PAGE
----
Atopic eczema is a common inflammatory skin condition that can develop at any age. The majority of cases (approximately 70 per cent) first present under the age of five and many will have cleared by the mid- adolescence (60-70 per cent).
Although the more severe cases require referral to secondary care, the majority can be managed in the primary care setting.
As with any chronic condition, education plays an important role in the management of eczema, and should be started from the point of diagnosis.
As most cases of atopic eczema will develop in the under fives, education will usually be focused toward the parents. Some parents may have had other children with the condition and have a good understanding of the disease, for others the diagnosis may be completely new and they will have a lot of questions and possible misconceptions that will need to be discussed.
Education should include discussion on avoiding irritants and the importance of compliance.
Practice nurses and health visitors will often be in a good position to help and parents should be encouraged to ask questions and discuss their ideas, concerns and expectations.
The impact of eczema on both a patient and their family must not be underestimated and patients and their family need to know that support is available.
The skin works as a barrier against pathogens, water loss, allergens and the environment. In atopic eczema one of the fundamental problems is a reduction in the barrier function of the skin, leading to dryness.
Emollients aim to correct this problem by replacing the deficient barrier, reducing water loss and in turn increasing the moisture content of the skin. This barrier also reduces the effects of irritants and protects the skin from pathogens.
Emollients come in many forms including creams, gels, lotions, ointments and aerosols, and there are many different brands.
When considering which emollients to use, it is important to ensure patient compliance and therefore, patient choice is very important. Both children and adults will be reluctant to use a preparation that they do not like.
Although the greasier emollients are the most effective, many patients will object to having shiny, greasy skin. For some, this may be acceptable at night and when at home, but not when out of the house. Giving the patient or their carers a selection of starter samples usually works well so that they can choose which type they prefer.
Patients should be advised on how much to use and on arranging repeat prescriptions.
3. Topical steroids
Topical steroids, derived from naturally occurring cortisol from the adrenal cortex, have both anti-inflammatory and immunosuppressant effects, both of which are important in the treatment of eczema.
They are available in a variety of forms, including creams and ointments, and in a range of strengths from mild to superpotent.
Many parents have concerns when steroids are mentioned with fears of skin thinning and growth retardation. Education is important to ensure compliance and their correct use.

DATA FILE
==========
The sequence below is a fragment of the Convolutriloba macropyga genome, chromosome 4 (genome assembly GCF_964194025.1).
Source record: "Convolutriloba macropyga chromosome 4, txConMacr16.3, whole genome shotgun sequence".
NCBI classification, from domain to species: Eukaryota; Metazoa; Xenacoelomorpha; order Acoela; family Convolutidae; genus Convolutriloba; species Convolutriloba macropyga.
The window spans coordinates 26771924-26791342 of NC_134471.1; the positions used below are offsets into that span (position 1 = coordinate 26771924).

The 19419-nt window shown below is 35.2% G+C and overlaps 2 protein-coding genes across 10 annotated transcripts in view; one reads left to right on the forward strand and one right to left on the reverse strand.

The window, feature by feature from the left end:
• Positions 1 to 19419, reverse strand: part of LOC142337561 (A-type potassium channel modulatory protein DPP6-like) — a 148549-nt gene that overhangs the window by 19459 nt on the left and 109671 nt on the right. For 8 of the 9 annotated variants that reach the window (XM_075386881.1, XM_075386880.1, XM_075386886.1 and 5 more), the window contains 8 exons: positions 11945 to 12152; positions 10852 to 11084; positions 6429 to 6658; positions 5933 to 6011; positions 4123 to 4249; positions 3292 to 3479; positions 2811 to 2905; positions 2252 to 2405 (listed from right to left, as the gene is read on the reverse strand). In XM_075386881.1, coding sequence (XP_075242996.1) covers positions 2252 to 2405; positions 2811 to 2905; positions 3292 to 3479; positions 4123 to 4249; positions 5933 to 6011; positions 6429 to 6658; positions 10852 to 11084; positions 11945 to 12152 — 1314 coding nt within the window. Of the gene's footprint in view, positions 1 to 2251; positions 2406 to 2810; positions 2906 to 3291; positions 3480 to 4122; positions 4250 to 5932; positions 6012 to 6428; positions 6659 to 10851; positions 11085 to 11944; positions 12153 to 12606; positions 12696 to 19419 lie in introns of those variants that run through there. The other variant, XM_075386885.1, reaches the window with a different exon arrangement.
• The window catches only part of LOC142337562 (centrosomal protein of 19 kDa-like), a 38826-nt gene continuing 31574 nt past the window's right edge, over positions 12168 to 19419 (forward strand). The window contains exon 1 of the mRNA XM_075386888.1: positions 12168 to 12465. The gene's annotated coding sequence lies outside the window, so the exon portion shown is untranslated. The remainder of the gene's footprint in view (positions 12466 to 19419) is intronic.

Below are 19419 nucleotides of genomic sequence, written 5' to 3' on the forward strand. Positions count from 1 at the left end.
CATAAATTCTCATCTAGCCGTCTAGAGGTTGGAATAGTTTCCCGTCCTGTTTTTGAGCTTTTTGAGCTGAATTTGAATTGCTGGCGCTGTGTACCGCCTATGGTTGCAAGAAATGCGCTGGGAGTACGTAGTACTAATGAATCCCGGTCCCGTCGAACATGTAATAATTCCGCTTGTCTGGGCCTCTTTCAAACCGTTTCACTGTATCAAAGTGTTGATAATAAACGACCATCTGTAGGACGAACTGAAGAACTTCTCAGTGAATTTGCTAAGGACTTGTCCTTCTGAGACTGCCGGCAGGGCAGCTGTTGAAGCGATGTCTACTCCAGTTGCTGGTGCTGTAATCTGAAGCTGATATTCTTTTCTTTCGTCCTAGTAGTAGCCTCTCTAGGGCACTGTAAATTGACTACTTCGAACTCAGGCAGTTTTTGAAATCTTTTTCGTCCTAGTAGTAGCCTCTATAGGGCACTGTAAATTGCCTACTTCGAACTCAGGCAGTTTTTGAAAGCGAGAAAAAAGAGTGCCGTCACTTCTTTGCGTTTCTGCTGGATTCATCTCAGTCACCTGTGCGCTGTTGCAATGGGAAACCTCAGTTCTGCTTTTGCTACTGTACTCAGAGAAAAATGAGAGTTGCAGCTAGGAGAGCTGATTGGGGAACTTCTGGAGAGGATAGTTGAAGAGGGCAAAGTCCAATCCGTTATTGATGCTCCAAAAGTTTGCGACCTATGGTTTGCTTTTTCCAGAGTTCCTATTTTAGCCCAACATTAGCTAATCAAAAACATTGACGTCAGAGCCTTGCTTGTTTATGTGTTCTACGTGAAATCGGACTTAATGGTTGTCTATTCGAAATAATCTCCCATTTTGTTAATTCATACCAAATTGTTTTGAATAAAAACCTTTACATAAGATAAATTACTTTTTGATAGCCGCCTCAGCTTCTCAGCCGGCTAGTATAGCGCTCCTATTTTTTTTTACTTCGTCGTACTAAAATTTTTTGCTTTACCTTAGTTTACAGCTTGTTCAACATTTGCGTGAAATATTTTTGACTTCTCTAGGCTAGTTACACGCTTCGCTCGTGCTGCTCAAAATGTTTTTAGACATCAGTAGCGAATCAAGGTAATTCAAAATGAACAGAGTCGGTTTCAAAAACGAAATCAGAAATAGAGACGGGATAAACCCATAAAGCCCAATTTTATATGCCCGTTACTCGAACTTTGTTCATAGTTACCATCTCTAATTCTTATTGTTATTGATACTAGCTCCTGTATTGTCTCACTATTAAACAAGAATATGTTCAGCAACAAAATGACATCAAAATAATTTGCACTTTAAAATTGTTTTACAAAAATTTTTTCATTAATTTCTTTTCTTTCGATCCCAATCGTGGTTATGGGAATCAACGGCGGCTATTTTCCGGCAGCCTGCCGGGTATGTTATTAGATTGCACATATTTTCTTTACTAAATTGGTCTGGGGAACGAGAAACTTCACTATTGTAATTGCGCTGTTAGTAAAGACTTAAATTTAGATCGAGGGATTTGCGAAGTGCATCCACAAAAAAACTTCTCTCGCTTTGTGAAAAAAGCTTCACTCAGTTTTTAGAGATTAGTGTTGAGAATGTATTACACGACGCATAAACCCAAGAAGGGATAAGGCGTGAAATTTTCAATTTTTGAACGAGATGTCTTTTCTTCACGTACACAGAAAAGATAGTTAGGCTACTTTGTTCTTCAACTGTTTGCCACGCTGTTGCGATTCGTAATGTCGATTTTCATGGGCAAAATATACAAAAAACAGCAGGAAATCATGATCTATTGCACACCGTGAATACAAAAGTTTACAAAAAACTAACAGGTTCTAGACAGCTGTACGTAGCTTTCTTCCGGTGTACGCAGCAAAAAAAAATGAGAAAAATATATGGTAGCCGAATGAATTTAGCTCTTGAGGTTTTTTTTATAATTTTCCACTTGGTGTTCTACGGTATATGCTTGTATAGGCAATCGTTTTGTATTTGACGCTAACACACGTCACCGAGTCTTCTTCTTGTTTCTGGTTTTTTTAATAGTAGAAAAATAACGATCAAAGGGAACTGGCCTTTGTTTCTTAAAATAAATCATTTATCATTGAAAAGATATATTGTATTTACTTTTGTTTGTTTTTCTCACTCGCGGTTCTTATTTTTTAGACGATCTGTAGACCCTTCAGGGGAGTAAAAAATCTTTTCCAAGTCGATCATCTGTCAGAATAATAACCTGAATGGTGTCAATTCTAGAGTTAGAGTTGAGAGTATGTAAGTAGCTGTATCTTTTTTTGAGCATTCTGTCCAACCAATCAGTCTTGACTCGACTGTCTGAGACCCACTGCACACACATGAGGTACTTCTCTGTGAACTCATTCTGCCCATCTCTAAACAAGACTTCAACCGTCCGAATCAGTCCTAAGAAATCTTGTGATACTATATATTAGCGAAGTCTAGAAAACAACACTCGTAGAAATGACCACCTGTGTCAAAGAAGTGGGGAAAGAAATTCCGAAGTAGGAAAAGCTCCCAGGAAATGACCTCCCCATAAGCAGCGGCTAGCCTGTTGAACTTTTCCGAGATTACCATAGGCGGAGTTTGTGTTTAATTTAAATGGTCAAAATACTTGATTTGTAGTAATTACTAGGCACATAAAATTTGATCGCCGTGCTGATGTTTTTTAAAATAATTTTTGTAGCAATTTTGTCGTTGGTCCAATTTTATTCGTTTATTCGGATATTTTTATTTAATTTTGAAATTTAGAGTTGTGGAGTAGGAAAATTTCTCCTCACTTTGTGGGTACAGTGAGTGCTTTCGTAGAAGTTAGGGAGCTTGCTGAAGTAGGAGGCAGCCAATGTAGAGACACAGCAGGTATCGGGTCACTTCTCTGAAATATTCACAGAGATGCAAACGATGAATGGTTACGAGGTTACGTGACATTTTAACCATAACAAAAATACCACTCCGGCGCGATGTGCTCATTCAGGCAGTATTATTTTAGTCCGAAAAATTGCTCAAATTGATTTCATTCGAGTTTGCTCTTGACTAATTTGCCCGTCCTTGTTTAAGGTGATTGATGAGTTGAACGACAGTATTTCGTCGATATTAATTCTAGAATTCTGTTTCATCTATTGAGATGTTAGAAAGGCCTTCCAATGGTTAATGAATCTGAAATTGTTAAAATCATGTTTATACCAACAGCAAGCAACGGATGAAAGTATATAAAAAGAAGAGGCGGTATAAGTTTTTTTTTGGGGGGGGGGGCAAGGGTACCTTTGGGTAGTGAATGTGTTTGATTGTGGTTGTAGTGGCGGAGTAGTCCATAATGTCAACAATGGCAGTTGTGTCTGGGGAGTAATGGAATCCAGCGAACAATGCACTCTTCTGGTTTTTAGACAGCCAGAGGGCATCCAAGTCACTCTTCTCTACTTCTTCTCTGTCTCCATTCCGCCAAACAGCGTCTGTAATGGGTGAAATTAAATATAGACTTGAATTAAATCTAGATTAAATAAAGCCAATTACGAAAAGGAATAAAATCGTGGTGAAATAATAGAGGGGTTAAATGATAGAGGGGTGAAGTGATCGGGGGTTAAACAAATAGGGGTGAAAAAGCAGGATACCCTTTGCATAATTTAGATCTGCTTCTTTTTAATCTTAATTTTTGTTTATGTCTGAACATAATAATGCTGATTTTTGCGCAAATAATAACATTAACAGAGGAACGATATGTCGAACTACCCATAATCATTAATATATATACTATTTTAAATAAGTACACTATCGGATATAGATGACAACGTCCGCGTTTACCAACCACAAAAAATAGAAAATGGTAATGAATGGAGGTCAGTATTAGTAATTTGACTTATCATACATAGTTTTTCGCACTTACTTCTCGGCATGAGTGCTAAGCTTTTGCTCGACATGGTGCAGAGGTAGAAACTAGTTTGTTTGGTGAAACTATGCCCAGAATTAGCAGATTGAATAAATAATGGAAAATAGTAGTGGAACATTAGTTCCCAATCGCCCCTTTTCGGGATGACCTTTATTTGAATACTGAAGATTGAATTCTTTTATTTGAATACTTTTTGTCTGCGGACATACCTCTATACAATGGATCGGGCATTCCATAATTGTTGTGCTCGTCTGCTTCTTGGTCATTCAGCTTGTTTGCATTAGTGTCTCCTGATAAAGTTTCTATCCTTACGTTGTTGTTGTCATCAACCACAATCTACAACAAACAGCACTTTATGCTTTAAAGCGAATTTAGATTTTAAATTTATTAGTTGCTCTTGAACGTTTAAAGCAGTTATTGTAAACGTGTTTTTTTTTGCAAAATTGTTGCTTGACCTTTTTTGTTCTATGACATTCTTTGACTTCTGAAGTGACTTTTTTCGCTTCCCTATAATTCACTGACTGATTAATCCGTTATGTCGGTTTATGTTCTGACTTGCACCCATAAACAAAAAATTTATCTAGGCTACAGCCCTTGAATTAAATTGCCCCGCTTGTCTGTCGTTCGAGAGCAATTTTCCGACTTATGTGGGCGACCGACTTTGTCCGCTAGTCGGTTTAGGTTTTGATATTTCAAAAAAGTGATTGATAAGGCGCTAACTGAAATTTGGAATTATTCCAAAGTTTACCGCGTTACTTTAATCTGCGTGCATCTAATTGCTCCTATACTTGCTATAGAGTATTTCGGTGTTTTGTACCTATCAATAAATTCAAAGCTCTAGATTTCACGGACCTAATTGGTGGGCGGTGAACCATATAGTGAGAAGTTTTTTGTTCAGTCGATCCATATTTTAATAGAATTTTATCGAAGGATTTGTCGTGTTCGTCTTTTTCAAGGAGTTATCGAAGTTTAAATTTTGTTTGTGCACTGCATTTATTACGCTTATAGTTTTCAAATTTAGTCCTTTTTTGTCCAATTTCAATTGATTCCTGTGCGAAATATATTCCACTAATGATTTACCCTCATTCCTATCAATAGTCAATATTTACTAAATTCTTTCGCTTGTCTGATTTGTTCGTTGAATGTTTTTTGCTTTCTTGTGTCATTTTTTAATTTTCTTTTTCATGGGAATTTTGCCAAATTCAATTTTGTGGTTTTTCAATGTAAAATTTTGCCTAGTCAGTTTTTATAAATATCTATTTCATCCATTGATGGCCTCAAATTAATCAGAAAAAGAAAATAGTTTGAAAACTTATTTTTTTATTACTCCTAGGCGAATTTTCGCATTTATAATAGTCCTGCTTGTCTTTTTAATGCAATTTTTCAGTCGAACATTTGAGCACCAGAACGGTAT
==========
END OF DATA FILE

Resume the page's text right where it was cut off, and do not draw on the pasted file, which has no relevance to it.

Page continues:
The fingertip unit system and a stepwise approach to different strengths will help reduce the risk of side-effects.
Topical steroids are usually applied once a day. Hydrocortisone and clobetasone butyrate are at the lower end of the strength spectrum and are available for purchase without prescription. Hydrocortisone is mildly potent and clobetasone butyrate is moderately potent.
Potent topical steroids include betamethasone and very potent topical steroids include clobetasol. Care needs to be taken when prescribing very potent steroids and regular review is recommended.
4. Topical calcineurin inhibitors
These topical immunosuppressant ointments are steroid free and are derived from fungi. Although available in primary care, they are expensive and care needs to be taken to avoid their use when there is infection present, such as herpes labialis.
There are two strengths available: pimecrolimus and the stronger tacrolimus, both of which can be applied daily to affected areas.
5. Antibiotics and antihistamines
Secondary bacterial infection from Staphylococcus aureus is very common in eczema and should always be considered when normal treatments are not working as expected. Skin swabs are of limited value and, in general, oral antibiotics are preferable to topical preparations.
Emollients containing antiseptics can be helpful in cases of recurrent infection.
The use of antihistamines is not generally recommended for the treatment of atopic eczema except at night when, in some cases, the use of a sedative antihistamine can reduce nocturnal pruritus and aid sleep.
6. Referral to secondary care
In patients where topical treatments are not enough to control their eczema, phototherapy and oral agents such as ciclosporin may be offered in secondary care.
Careful monitoring, including bloods tests (renal, liver and lipids) and BP, are usually required and patient education is very important.
7. Complementary therapies
Many patients will explore other areas of treatment which may include homeopathy and Chinese herbal medicine. It is advisable to enquire about these when reviewing the condition as patients may feel embarrassed discussing them.
Some patients will find them helpful but care needs to be taken to make sure any herbal products bought are from reputable sources, as it is not always clear what the preparations contain.
- Dr Stollery is a GP and a clinical assistant in dermatology at the Leicester Royal Infirmary.